Ncaa Tournament

20 Mar 19
IPO EMPIRE

NCAA Tournament Teams You Should Favor Given the Public’s Picks  numberFire NCAA Tournament 2019 bracket: Proven computer model predicts surprising upsets  CBS Sports The 6-11 upset is the new 5-12 upset in the NCAA tournament  The Washington Post The absurd odds of picking a perfect NCAA tournament bracket  NCAA March Madness March Madness 2019 bracket picks, top predictions from […]

20 Mar 19
whotv.com

DES MOINES, Iowa – The Des Moines Police Department is reminding people about human trafficking as festival season and large tournaments begin to make their way to Des Moines. Human trafficking is an illegal exploitation of a person, with the most common forms being sexual exploitation and forced labor. The Des Moines Police said a […]

20 Mar 19
News Archives Uk

CLEVELAND, Ohio – Following the acquisition of Odell Beckham Jr. by Browns, we decided to return to Cleveland sports history to find the best trades for the Browns, Cavs and Indians. In the spirit of the upcoming NCAA tournament, we took the top 16, placed them in a leaderboard and competed against each other. Now […]

20 Mar 19
WGN Radio - 720 AM

The agricultural economy has been struggling since the China trade talks start long ago, the a shimmer of light was shared by David Widmar (Agricultural Economist at Agricultural Economic Insights) noting that net farm income is set to raise this year. Steve Grzanich dove in deep into the report with David and found that there […]

20 Mar 19
BARRETT SPORTS MEDIA

“hese are my 16. Depending on your market and what sports are hot there, the list will definitely change.”

20 Mar 19
For The Win

The best player in baseball agreed to terms on a record-shattering contract extension Tuesday.

20 Mar 19
South Shore Ave

The Ave Podcast with Cal Cee. Episode 68: Paying for Playing… Today on The Ave Podcast, I invite O’Neil Kamaka (Asst. HC of Oakwood Collegiate & Co-Founder of Skills Refinement Group) as well as SSA Family Member Headley, to discuss the pay for play scenario regarding the NCAA & its student-athletes. We also discuss if […]

20 Mar 19
The Undefeated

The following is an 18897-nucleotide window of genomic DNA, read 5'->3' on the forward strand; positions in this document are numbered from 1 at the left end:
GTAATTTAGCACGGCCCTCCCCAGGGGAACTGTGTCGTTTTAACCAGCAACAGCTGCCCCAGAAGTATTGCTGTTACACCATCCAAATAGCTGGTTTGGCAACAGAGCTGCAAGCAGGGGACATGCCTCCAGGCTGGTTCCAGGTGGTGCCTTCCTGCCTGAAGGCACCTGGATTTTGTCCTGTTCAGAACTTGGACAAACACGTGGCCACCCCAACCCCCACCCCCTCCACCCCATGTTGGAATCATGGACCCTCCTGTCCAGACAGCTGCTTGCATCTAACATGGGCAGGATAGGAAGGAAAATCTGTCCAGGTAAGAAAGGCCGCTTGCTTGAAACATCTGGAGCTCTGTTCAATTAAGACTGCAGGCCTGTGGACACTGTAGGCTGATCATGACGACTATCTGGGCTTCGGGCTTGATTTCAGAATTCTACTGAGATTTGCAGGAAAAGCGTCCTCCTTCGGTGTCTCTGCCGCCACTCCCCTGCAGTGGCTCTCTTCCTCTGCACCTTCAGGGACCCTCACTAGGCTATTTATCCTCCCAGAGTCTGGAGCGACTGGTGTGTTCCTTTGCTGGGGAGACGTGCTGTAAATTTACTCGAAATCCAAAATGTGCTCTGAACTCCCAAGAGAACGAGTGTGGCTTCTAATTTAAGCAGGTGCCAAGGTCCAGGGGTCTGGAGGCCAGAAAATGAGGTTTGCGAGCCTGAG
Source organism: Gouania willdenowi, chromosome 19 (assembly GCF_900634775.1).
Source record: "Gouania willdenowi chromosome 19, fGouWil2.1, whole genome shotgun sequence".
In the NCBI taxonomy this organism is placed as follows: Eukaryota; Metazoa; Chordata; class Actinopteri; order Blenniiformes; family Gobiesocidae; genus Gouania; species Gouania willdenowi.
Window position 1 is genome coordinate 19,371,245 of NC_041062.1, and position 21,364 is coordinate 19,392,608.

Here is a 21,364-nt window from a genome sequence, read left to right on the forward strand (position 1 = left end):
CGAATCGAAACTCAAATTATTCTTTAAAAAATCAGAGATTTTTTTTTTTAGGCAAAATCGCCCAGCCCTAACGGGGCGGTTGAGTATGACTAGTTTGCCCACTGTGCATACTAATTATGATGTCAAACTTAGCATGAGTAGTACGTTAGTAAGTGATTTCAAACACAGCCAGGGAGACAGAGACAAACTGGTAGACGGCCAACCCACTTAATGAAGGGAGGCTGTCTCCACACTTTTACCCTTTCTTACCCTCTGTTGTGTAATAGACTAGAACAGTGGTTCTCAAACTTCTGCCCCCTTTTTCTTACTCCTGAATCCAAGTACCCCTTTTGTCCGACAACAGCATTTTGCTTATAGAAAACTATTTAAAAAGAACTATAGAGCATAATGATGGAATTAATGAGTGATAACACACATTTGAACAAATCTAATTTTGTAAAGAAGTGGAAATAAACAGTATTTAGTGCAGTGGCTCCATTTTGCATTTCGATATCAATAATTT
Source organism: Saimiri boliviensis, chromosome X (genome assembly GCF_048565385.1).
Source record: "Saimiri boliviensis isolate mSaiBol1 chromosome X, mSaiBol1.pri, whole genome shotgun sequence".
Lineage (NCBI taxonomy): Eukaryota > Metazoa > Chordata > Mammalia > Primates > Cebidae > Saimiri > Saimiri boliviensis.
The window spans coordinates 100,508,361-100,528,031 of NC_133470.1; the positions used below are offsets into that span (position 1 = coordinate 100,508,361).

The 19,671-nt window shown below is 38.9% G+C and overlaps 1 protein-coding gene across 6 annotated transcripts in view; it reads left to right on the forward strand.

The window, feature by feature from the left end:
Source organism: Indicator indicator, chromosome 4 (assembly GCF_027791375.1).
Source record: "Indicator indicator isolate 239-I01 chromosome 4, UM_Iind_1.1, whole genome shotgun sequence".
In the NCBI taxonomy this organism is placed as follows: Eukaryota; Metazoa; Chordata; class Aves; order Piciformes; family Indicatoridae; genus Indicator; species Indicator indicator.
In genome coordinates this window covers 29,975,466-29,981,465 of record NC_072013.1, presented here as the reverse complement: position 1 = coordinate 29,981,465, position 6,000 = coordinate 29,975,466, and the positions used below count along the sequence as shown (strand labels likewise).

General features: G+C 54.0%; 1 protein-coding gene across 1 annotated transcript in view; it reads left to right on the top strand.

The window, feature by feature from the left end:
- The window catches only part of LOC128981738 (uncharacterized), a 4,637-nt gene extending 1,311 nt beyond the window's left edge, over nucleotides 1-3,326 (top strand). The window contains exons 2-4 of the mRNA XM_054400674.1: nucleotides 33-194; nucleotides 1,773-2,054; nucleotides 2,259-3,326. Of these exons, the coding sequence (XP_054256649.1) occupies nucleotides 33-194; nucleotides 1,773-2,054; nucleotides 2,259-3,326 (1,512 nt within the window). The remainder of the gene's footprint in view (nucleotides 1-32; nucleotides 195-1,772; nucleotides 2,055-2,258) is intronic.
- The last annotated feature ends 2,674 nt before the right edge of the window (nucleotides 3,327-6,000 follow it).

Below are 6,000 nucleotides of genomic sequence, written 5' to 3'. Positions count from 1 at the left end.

The North Carolina Central University Eagles are no strangers to the NCAA First Four. This is the third consecutive year that the team’s hard work has earned it a spot in the tournament. And this year, as N.C. Central (18-15 overall) prepares to face North Dakota State (18-15 overall) on the second night of First Four games, the energy remains the same. “Last year was my first year coming, but honestly I don’t feel like anything is different this year,” said N.C. Central center Raasean Davis. “Our goal each year is to try to make history, and that’s the same goal this year. So it feels the same. We’re happy to be back for the third time in a row. We just want to get this win and hopefully try to advance and keep playing.” “The great thing is that we’re here; we’re in this tournament,” said coach LeVelle Moton. “It’s something we asked to be in. The bad thing is there’s no bad teams. You have to play your A game. Your C game is not going to get — you don’t get away with that. And that is where the problem lies for most historically black colleges and universities (HBCUs) that make it to tournament play. Over the past few years, HBCUs have consistently secured an NCAA tournament bid. But the odds of upsetting higher-seeded teams and advancing past the First Four are slim to none. According to ESPN Stats & Information, an HBCU team participated in the preliminary round in nine of 10 seasons from 2001-2010. There has been at least one HBCU in the First Four ever seasons from 2011 to 2017. Even through the excitement of reaching the tournament, N.C. Central head coach LeVelle Moton made it clear that Duke would most likely be a problem for the team. “As long as we’re not playing Duke. I don’t want to play Duke,” Moton joked during a radio interview. “I don’t want to play Duke. Coaches are talking about I don’t care who we play. No, no, no. Let’s put this on record: I care. Zion [Williamson], that’s like me playing with my 6-year-old son. I don’t want any parts of that.” Hot Clicks: Zion Williamson scares North Carolina Central coach LeVelle Moton https://t.co/P1HOfD2HbX — Sports Illustrated (@SInow) March 18, 2019 Shortly after, Moton received the exact opposite of his wishes. If N.C. Central beats North Dakota State, the team advances to play No. 1 seed Duke and Williamson, one of college basketball’s most dominating forwards. But once media outlets caught wind of Moton’s lighthearted comments, he took to Twitter to let detractors know he doesn’t fear playing Duke. “I Fear God, not Man ….,” Moton tweeted. But Moton’s concerns, whether joking or not, shine a different light on the structure of tournament play. Leading the team to NCAA tournaments three times in a row and falling short each year, Moton knows all too well how it goes. Only four HBCUs have beaten a higher-seeded team in the NCAA tournament, the last upset occurring when No. 15 Norfolk State ousted No. 2 Missouri in 2012. Outside of Alcorn State reaching the Sweet 16 in 1980, no HBCU has advanced past the Round of 32. But for the players, it doesn’t matter which team they’re up against. The challenges had already been accepted since the beginning of the season. “We prepare for this every year, all year,” said N.C. Central forward Zacarry Douglas. “And I think everyone is really, really hungry. You can see it on their faces — the way everyone prepares, the way we locked in for film, for practices and everything like that. I think everybody is really ready to turn that corner.” [boxout id=”162234″] Regardless of the outcome, Moton and the N.C. Central Eagles remain hopeful and grateful for each opportunity they’ve received to reach this point. “The great thing is that we’re here; we’re in this tournament,” Moton said. “It’s something we asked to be in. The bad thing is there’s no bad teams. You have to play your A game. Your C game is not going to get — you don’t get away with that. If you’re a No. 1 seed, you can probably play a game and advance. But for us, we have to be clicking on all cylinders. It’s really difficult to have a one-day scout because you’ve got to gather all the information and you’ve got to make sure that the video you’re watching wasn’t the best game of a certain individual. You’ve got to honestly know who they are.”